Demand for energy for motive power and mobile energy sources is projected to rise globally. To meet Net Zero targets, new sources of energy and delivery systems are needed.
Energy consumption is expected to rise both globally and per capita. Meeting the demand for that energy is expected to require significant though declining proportions of petroleum oil and gas. Eliminating Scopes 1 and 2 emissions is, therefore, just the start. What fuels, products and energy sources are needed to meet Net Zero targets of 2050?
Tackling Scope 3 emissions is a major problem. Providing customers with energy not powered by the exothermic oxidation of fossil carbon requires reconfiguring feedstock, products, and whole value chains. For existing and emerging products such as hydrogen, ammonia, sustainable aviation fuels, and renewable diesel, the technology is mature and understood. Where are the feedstocks is a critical question?
If exothermic oxidation of carbon is to be the energy source, then the carbon will need to have zero or negative intensity at delivery. Access to those feedstocks in 2050 will be as critical as access to crude oil and natural gas stocks are now. In addition, the pace of new technology development to convert these feedstocks into fungible fuels and chemicals is rapid. KBC keeps up-to-speed on new feedstock, technology, and product developments with a view to providing independent assessments of compatibility, profitability and operability of these new options from a technology user's perspective as contrasted with the vendors. Characterization of this growing family of new feedstocks is primarily carried out using Multiflash®.
KBC has a growing library of renewable feedstock assays and conversion technologies to allow a detailed understanding of the process, emissions, and margin implications of producing low carbon-intensity fuels.
KBC constantly monitors emerging gasification and pyrolysis technologies from many existing and emerging technology vendors. These plants typically breakdown ligno-cellulosic material into smaller hydrocarbon molecules with low carbon dioxide emissions. KBC evaluates these processes as greenfield businesses or integrated into current asset portfolios. The evaluations, which include technical maturity assessments, emissions intensity modeling, product compatibility, business margin performance and investment returns, are ideal for technology evaluation and licensor selection.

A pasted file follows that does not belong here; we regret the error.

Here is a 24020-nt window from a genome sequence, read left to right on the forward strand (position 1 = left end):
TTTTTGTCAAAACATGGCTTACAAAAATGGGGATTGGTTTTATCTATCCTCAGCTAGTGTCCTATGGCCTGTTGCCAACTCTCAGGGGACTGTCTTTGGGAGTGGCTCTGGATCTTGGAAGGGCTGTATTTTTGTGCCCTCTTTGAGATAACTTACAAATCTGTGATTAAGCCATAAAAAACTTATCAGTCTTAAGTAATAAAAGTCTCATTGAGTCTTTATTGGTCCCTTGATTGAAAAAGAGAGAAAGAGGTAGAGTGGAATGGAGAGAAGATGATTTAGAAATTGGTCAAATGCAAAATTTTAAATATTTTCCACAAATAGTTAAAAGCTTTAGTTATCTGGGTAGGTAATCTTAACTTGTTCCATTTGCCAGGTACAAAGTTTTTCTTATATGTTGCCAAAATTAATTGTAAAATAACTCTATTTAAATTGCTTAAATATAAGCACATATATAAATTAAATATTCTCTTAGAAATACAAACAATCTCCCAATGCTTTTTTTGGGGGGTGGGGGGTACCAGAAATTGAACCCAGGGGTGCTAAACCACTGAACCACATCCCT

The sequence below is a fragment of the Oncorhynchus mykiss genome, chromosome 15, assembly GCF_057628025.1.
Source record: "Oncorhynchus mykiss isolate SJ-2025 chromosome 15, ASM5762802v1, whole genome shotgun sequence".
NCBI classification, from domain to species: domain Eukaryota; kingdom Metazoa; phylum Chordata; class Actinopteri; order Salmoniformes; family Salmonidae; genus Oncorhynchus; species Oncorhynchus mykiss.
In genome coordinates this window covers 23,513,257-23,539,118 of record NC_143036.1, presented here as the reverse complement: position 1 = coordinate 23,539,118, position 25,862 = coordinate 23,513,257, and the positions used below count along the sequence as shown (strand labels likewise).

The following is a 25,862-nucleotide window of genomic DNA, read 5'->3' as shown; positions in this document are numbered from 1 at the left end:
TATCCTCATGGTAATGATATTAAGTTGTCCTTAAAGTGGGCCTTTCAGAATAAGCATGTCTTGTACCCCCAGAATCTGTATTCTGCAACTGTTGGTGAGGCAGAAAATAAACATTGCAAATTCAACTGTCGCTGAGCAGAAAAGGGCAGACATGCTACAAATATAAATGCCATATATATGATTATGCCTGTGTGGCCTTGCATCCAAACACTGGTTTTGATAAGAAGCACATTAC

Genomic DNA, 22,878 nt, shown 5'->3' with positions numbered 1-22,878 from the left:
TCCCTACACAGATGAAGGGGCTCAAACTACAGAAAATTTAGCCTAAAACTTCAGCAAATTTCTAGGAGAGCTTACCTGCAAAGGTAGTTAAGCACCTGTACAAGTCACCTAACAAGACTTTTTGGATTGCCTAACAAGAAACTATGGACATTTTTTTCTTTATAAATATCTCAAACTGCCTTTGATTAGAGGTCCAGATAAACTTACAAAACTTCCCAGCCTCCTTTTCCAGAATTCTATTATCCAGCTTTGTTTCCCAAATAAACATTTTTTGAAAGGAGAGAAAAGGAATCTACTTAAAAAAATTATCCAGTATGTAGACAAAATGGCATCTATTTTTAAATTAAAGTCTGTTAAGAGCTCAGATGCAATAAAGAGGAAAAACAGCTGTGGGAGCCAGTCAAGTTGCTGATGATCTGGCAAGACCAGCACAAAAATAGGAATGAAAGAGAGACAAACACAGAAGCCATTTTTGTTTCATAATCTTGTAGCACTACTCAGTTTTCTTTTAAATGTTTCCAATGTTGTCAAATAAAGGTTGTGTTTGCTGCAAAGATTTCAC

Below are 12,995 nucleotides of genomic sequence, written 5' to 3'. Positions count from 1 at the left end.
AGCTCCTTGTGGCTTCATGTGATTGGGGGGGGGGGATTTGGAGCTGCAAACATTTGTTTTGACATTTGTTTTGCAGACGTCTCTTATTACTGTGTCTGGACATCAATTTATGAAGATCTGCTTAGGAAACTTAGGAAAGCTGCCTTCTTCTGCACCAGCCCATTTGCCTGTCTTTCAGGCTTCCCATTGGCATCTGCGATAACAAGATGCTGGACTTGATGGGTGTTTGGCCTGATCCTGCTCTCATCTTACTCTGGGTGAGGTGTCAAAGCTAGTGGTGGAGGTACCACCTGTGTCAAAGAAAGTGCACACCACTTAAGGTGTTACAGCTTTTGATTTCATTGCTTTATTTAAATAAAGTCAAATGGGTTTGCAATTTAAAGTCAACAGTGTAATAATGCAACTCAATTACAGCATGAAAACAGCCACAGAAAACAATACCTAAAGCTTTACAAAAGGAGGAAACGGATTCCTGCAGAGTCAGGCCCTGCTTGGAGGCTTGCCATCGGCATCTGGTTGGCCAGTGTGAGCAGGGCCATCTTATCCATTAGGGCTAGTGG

With plastics consumption projected to rise, globally, re-using plastics from landfill and daily recycling reduces demand for new carbon sources. KBC models the major recycling processes to understand the impact on product quality, emissions improvement, and operability implications as either a crude oil or cracker feed substitute. We have a proven track record of working with new process technology innovators.
Despite energy efficiency gains in traditional sectors in mature economies, global demand for energy is projected to increase. Net Zero emissions targets need to be reached within this context.
In most scenarios, a shift towards carbon neutral energy supply is expected, and more specifically, electricity from increasing solar, wind, geothermal and nuclear sources. The shift away from petroleum-based oil and gas is not expected to be dramatic.
KBC was engaged by a refiner to evaluate a proposed new technology for converting sugars as a petroleum feedstock substitute. The valuation covered technology, operating compatibility, and economic considerations. KBC’s analyses provided our client with key benefits and considerations including expected integration problems caused by fouling, large integration capital requirements not considered by the licensor (including hydrogen balance issues), and detailed financial implications.